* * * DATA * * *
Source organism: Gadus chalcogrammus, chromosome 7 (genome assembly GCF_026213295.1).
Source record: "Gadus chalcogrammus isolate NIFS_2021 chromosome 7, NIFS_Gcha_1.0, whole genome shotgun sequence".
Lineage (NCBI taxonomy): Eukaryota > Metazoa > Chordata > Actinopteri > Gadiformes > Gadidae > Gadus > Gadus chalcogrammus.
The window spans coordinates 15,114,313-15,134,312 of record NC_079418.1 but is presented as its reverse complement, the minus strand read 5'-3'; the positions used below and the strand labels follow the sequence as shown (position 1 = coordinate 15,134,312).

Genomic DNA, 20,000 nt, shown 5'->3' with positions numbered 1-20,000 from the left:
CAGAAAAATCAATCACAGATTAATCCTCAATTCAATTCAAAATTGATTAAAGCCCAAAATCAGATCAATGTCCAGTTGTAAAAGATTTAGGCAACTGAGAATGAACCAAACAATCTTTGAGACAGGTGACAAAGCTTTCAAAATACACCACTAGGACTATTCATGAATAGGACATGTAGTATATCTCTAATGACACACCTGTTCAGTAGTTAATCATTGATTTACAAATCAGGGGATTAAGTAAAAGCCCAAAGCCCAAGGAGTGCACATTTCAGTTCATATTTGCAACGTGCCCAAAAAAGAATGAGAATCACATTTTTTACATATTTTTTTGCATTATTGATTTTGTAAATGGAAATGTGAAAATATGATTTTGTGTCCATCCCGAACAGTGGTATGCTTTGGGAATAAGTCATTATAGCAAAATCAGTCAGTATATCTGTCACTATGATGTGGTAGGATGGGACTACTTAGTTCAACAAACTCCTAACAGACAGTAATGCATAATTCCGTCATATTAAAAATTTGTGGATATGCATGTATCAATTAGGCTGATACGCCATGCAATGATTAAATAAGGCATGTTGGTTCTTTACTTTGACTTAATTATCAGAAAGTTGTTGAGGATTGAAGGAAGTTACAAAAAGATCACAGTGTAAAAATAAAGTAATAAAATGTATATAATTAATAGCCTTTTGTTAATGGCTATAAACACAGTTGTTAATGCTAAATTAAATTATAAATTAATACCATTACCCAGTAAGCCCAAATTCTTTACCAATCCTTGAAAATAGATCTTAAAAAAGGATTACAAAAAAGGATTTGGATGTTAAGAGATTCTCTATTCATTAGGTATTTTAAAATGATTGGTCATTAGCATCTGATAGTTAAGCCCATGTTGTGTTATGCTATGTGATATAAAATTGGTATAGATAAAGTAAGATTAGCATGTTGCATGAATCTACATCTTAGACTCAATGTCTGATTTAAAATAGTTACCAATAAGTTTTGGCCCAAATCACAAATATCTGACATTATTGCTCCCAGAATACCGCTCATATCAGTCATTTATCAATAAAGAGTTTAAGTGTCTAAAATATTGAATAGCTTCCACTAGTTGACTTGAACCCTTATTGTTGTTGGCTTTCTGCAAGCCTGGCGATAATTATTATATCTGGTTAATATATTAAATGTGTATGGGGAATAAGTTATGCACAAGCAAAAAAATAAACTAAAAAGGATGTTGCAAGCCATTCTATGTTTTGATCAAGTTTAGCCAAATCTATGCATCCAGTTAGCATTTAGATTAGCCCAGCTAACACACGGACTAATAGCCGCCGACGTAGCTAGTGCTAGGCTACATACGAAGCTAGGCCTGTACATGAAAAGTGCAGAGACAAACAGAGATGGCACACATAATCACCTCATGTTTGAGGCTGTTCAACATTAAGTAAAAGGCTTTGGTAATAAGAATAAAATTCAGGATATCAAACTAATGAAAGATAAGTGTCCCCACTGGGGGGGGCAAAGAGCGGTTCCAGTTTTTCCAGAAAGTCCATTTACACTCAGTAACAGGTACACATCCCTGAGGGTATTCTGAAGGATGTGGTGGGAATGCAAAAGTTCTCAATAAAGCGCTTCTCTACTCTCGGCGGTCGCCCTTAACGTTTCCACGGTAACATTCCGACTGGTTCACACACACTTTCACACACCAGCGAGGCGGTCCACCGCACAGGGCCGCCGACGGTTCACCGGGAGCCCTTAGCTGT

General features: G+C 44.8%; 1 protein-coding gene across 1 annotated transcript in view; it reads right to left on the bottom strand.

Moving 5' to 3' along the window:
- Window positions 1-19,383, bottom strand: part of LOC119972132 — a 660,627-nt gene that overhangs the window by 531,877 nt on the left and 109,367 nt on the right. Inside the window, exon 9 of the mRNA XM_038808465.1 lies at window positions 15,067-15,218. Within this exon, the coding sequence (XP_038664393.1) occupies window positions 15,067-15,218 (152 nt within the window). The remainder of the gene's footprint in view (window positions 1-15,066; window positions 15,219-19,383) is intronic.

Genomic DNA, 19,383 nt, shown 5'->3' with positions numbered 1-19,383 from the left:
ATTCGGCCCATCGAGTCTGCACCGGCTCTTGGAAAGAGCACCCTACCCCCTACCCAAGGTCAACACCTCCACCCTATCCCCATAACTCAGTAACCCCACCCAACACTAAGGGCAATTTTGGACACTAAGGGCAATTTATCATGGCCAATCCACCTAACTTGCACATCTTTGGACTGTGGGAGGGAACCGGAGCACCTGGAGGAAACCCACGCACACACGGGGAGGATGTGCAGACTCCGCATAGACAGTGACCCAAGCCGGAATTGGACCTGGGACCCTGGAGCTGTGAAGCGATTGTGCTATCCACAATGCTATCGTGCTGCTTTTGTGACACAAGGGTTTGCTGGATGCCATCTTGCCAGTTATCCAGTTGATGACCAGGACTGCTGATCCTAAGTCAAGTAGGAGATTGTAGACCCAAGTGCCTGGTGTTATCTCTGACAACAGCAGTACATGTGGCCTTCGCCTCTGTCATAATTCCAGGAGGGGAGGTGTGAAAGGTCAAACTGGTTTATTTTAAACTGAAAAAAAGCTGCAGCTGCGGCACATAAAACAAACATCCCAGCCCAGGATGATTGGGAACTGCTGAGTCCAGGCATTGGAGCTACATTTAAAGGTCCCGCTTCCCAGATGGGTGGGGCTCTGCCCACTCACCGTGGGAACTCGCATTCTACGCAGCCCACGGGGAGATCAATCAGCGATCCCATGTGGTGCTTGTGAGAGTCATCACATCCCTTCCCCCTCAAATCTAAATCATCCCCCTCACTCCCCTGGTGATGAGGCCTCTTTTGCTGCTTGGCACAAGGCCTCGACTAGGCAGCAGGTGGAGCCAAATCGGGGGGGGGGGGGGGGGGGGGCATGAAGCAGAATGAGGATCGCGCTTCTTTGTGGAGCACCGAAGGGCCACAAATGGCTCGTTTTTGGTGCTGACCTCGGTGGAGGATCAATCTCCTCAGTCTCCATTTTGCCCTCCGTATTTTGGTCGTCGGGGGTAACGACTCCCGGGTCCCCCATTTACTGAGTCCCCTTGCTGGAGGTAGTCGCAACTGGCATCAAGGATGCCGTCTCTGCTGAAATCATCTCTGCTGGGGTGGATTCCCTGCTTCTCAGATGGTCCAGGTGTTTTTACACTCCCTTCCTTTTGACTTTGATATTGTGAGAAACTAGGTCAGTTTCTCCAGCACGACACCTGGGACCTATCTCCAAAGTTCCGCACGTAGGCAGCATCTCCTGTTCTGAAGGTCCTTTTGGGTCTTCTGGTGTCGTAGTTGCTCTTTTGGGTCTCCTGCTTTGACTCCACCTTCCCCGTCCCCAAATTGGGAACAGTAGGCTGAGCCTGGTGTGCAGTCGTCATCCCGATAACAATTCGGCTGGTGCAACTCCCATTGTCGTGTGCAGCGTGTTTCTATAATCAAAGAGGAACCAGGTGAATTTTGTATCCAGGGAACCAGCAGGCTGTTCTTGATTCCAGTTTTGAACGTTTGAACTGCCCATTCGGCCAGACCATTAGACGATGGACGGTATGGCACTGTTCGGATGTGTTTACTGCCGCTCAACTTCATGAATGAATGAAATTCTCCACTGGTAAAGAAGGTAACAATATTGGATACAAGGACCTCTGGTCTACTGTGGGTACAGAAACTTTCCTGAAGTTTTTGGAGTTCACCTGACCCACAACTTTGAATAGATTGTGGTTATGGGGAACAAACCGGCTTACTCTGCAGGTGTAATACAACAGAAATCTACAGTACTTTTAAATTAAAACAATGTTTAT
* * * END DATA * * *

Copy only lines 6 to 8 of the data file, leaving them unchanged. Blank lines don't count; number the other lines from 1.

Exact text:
CAGAAAAATCAATCACAGATTAATCCTCAATTCAATTCAAAATTGATTAAAGCCCAAAATCAGATCAATGTCCAGTTGTAAAAGATTTAGGCAACTGAGAATGAACCAAACAATCTTTGAGACAGGTGACAAAGCTTTCAAAATACACCACTAGGACTATTCATGAATAGGACATGTAGTATATCTCTAATGACACACCTGTTCAGTAGTTAATCATTGATTTACAAATCAGGGGATTAAGTAAAAGCCCAAAGCCCAAGGAGTGCACATTTCAGTTCATATTTGCAACGTGCCCAAAAAAGAATGAGAATCACATTTTTTACATATTTTTTTGCATTATTGATTTTGTAAATGGAAATGTGAAAATATGATTTTGTGTCCATCCCGAACAGTGGTATGCTTTGGGAATAAGTCATTATAGCAAAATCAGTCAGTATATCTGTCACTATGATGTGGTAGGATGGGACTACTTAGTTCAACAAACTCCTAACAGACAGTAATGCATAATTCCGTCATATTAAAAATTTGTGGATATGCATGTATCAATTAGGCTGATACGCCATGCAATGATTAAATAAGGCATGTTGGTTCTTTACTTTGACTTAATTATCAGAAAGTTGTTGAGGATTGAAGGAAGTTACAAAAAGATCACAGTGTAAAAATAAAGTAATAAAATGTATATAATTAATAGCCTTTTGTTAATGGCTATAAACACAGTTGTTAATGCTAAATTAAATTATAAATTAATACCATTACCCAGTAAGCCCAAATTCTTTACCAATCCTTGAAAATAGATCTTAAAAAAGGATTACAAAAAAGGATTTGGATGTTAAGAGATTCTCTATTCATTAGGTATTTTAAAATGATTGGTCATTAGCATCTGATAGTTAAGCCCATGTTGTGTTATGCTATGTGATATAAAATTGGTATAGATAAAGTAAGATTAGCATGTTGCATGAATCTACATCTTAGACTCAATGTCTGATTTAAAATAGTTACCAATAAGTTTTGGCCCAAATCACAAATATCTGACATTATTGCTCCCAGAATACCGCTCATATCAGTCATTTATCAATAAAGAGTTTAAGTGTCTAAAATATTGAATAGCTTCCACTAGTTGACTTGAACCCTTATTGTTGTTGGCTTTCTGCAAGCCTGGCGATAATTATTATATCTGGTTAATATATTAAATGTGTATGGGGAATAAGTTATGCACAAGCAAAAAAATAAACTAAAAAGGATGTTGCAAGCCATTCTATGTTTTGATCAAGTTTAGCCAAATCTATGCATCCAGTTAGCATTTAGATTAGCCCAGCTAACACACGGACTAATAGCCGCCGACGTAGCTAGTGCTAGGCTACATACGAAGCTAGGCCTGTACATGAAAAGTGCAGAGACAAACAGAGATGGCACACATAATCACCTCATGTTTGAGGCTGTTCAACATTAAGTAAAAGGCTTTGGTAATAAGAATAAAATTCAGGATATCAAACTAATGAAAGATAAGTGTCCCCACTGGGGGGGGCAAAGAGCGGTTCCAGTTTTTCCAGAAAGTCCATTTACACTCAGTAACAGGTACACATCCCTGAGGGTATTCTGAAGGATGTGGTGGGAATGCAAAAGTTCTCAATAAAGCGCTTCTCTACTCTCGGCGGTCGCCCTTAACGTTTCCACGGTAACATTCCGACTGGTTCACACACACTTTCACACACCAGCGAGGCGGTCCACCGCACAGGGCCGCCGACGGTTCACCGGGAGCCCTTAGCTGT

General features: G+C 44.8%; 1 protein-coding gene across 1 annotated transcript in view; it reads right to left on the bottom strand.

Moving 5' to 3' along the window: